Police cells

New Zealand Police are provided with specific powers to use force under various enactments. These include powers under the Search and Surveillance Act 2012, the Policing Act 2008, the Mental Health (Compulsory Assessment and Treatment) Act 1992, the Misuse of Drugs Act and many others. 84 Each piece of legislation sets out the extent of the powers that the Police have and the circumstances in which they may be exercised. In addition, the Crimes Act 1961 contains more general legal provisions that permit the police to use force in certain circumstances. For example, section 39 of the Crimes Act covers the degree of force that may be used when executing any sentence, warrant or process or making an arrest. Section 40 covers the force that may be used when preventing an escape from lawful custody.

Sections 41 and 48 of the Act are very wide and apply to “everyone” including (but not limited to) police officers. Section 41 of the Act stipulates that everyone is justified in using such force as may be reasonably necessary in order to prevent the commission of suicide, or the commission of an offence which would be likely to cause immediate and serious injury to the person or property of any one, or in order to prevent any act being done which he or she believes, on reasonable grounds, would, if committed, amount to suicide or to any such offence. Section 48 of the Act states that “everyone is justified in using, in the defence of himself or another, such force as, in the circumstances as he believes them to be, it is reasonable to use.”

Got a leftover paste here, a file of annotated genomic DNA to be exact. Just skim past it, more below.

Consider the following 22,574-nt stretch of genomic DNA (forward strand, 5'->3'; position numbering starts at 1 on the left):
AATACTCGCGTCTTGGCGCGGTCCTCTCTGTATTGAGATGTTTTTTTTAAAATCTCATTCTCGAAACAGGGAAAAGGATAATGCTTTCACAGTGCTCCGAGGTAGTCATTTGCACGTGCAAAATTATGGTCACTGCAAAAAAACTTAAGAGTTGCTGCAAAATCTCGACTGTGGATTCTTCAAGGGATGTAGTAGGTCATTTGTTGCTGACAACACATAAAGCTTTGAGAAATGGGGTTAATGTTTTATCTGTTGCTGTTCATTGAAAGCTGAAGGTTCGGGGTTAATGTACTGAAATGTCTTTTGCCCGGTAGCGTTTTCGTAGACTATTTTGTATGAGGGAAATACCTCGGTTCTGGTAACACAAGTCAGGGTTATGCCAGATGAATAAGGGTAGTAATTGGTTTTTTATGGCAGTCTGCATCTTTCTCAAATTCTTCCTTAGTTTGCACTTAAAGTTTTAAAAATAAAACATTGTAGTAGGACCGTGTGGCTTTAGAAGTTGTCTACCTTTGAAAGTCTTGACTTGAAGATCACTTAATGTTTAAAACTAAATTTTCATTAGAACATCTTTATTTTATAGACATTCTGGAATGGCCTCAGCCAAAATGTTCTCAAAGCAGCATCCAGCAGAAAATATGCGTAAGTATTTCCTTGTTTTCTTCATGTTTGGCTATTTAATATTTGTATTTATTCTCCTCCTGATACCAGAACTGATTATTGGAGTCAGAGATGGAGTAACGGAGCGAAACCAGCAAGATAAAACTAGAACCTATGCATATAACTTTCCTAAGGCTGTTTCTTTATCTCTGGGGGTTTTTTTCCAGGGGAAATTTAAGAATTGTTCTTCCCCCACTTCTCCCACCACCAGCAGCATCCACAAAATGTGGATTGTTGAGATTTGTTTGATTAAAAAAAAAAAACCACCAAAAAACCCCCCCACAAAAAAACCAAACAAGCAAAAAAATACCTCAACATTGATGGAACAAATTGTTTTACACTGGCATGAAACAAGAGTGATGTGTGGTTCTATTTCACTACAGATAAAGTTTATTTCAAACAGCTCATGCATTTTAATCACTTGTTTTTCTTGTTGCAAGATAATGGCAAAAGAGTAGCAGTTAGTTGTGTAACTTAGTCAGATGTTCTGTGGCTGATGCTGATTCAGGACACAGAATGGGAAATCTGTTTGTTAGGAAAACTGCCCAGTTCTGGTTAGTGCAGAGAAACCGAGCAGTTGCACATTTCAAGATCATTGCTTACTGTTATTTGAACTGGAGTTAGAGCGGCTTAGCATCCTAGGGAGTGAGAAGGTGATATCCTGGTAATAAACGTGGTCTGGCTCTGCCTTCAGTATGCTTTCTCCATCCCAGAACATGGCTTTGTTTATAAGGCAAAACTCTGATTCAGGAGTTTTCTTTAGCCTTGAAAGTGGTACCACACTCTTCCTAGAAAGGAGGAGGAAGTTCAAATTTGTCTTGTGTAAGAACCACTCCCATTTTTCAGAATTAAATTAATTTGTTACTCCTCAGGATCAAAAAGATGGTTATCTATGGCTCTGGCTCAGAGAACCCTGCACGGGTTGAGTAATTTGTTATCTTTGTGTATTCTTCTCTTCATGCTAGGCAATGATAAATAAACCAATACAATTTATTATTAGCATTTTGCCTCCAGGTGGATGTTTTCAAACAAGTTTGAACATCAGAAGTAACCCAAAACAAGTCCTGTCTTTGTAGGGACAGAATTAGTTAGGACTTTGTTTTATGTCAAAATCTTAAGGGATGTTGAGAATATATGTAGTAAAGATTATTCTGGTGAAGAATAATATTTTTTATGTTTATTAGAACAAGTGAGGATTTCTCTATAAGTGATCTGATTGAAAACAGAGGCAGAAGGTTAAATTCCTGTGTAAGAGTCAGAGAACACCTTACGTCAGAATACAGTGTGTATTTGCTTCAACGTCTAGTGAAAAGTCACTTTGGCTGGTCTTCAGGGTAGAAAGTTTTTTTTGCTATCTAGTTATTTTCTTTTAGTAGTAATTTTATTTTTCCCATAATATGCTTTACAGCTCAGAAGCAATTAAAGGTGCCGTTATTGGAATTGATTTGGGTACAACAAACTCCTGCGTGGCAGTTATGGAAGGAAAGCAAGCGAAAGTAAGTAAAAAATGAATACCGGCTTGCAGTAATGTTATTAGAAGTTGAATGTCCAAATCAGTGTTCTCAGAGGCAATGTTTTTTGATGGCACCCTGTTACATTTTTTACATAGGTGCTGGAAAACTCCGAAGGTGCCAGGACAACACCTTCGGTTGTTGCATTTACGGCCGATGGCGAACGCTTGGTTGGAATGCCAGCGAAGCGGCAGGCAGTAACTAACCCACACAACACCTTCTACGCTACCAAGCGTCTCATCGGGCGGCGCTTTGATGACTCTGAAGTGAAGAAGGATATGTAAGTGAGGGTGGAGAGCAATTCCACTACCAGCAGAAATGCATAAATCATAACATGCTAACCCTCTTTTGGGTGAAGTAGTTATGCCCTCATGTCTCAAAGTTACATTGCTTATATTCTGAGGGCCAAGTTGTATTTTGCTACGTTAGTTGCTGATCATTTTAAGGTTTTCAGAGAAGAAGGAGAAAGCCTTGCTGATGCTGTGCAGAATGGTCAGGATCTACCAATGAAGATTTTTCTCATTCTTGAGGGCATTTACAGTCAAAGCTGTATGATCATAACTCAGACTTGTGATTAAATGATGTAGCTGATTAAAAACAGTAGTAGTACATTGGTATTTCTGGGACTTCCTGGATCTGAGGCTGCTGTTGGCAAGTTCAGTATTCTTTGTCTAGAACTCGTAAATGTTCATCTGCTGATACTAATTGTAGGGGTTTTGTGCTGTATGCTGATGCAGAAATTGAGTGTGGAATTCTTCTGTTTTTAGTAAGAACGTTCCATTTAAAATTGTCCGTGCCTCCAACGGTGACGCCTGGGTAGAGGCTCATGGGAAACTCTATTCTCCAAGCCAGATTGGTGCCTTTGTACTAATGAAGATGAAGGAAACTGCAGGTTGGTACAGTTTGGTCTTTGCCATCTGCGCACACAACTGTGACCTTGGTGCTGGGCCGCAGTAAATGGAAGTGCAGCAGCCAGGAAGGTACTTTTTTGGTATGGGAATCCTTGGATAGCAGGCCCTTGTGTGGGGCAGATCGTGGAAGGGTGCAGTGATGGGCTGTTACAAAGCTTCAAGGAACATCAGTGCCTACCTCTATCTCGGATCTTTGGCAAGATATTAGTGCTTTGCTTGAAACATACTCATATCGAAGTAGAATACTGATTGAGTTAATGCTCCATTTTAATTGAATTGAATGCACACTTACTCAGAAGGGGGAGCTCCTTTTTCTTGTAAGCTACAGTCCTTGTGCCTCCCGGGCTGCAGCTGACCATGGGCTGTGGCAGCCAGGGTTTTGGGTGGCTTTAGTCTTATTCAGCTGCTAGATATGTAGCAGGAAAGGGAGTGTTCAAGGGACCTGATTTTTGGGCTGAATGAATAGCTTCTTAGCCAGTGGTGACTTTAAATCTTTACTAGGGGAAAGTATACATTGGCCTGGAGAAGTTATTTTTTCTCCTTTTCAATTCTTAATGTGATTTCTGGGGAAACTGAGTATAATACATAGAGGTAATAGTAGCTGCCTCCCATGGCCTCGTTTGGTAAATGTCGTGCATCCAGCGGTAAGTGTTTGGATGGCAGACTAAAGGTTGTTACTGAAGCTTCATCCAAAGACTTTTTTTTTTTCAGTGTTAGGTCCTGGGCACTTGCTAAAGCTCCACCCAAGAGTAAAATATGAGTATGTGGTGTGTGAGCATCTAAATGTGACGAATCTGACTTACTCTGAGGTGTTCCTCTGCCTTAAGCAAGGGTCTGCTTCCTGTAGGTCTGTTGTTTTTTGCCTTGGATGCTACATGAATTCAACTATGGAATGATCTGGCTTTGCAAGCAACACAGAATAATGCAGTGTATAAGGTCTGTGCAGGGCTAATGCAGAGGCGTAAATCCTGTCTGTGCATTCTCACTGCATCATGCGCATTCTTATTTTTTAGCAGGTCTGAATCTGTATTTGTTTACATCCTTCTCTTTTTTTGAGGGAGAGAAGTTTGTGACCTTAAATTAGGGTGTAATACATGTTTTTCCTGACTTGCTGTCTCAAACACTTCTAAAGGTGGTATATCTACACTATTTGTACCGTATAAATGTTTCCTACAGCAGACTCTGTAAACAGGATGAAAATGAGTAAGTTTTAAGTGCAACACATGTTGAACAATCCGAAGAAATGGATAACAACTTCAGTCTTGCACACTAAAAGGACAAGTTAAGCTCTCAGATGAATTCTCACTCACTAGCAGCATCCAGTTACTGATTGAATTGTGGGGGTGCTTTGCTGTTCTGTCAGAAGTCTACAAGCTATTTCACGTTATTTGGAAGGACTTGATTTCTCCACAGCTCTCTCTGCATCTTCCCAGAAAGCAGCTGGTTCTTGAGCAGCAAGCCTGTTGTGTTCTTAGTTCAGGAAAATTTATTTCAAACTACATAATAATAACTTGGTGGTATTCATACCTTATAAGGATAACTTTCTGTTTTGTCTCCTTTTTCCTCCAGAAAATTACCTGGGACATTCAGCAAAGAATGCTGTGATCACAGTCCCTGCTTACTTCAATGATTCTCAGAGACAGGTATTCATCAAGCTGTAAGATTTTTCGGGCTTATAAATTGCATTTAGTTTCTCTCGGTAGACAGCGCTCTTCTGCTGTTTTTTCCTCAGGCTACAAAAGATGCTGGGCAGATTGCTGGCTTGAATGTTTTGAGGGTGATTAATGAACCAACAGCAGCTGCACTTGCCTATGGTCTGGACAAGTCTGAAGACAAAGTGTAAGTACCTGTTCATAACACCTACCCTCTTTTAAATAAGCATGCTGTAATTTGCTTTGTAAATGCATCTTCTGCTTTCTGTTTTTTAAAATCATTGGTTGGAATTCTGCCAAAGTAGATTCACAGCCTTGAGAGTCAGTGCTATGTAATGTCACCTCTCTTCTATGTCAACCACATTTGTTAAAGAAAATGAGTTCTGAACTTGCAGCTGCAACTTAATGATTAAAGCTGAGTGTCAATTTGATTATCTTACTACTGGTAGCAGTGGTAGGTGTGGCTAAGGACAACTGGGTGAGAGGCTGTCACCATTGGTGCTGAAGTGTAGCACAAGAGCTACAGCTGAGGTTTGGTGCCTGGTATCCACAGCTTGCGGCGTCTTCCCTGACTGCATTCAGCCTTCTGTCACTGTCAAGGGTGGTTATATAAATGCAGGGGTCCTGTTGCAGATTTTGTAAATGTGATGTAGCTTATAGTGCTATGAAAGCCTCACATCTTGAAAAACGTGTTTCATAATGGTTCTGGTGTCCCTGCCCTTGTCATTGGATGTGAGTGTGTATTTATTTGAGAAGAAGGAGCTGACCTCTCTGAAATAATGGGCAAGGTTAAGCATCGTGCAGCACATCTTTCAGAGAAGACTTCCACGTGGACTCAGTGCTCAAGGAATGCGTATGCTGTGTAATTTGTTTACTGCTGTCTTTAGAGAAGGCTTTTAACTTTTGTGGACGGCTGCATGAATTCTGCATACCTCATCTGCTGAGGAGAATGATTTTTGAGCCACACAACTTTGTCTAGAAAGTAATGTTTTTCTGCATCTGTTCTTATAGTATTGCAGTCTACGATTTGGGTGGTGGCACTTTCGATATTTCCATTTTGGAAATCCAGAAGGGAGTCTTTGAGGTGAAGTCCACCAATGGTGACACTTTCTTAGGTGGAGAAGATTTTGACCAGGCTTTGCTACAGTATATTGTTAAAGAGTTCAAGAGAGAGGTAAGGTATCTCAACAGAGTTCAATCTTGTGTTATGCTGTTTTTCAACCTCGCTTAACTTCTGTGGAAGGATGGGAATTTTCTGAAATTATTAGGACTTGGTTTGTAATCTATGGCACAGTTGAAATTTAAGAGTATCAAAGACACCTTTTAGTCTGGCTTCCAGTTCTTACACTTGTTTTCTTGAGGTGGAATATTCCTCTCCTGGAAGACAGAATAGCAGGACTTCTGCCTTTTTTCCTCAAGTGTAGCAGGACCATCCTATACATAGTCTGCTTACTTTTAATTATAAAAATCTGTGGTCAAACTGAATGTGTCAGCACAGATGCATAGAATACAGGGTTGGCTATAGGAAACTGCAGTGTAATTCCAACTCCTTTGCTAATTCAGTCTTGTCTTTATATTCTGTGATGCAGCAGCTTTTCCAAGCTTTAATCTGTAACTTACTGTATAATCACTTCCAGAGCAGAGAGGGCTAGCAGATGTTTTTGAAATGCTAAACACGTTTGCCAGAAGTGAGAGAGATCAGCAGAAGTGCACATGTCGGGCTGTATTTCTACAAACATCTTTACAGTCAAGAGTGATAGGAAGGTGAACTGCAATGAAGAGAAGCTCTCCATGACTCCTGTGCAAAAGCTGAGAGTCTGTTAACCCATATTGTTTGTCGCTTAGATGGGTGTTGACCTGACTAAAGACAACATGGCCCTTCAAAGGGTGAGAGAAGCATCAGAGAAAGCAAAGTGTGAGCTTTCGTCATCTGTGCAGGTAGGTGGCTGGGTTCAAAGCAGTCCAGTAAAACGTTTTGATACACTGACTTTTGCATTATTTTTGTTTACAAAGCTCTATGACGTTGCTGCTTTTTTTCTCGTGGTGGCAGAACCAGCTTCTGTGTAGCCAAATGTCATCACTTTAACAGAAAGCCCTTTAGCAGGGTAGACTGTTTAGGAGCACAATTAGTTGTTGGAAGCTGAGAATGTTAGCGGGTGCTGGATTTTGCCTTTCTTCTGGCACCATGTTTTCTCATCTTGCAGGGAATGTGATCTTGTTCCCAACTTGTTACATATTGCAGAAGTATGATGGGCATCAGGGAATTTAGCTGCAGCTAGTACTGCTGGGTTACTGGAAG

Section 62 of the Act makes any person authorized by law to use force, “criminally responsible for any excess, according to the nature and quality of the act that constitutes the excess.”

The use of restraints by police is not specifically provided for in legislation. The practices are covered by the general legislative provisions relating to use of force referred to above and the relevant sections of the Police Manual. The manual includes specific chapters on “People in Police Detention”, “Use of Force” and “Mechanical Restraints”. These chapters provide detailed guidance and set out the operational requirements. The “Mechanical Restraint” chapter states that restraints must be used safely and humanely, and not for the purpose of cruel, inhumane or degrading treatment or punishment. When considering whether to use mechanical restraints, officers are required to first carry out an operational threat assessment using the TENR tool. This requires an assessment of the threat ( eg considering the person’s behaviour, whether he or she is under the influence of drugs or alcohol) , an assessment of the exposure ( the safety of the person and others, factors that may elevate risk, such as mental health condition, age, weight) the necessity to act ( assess threat and exposure and determine if it reasonable, necessary and proportionate to use a mechanical restraint) and then develop a response (ensuring that the use of the restraint is necessary and proportionate given the circumstances known at the time).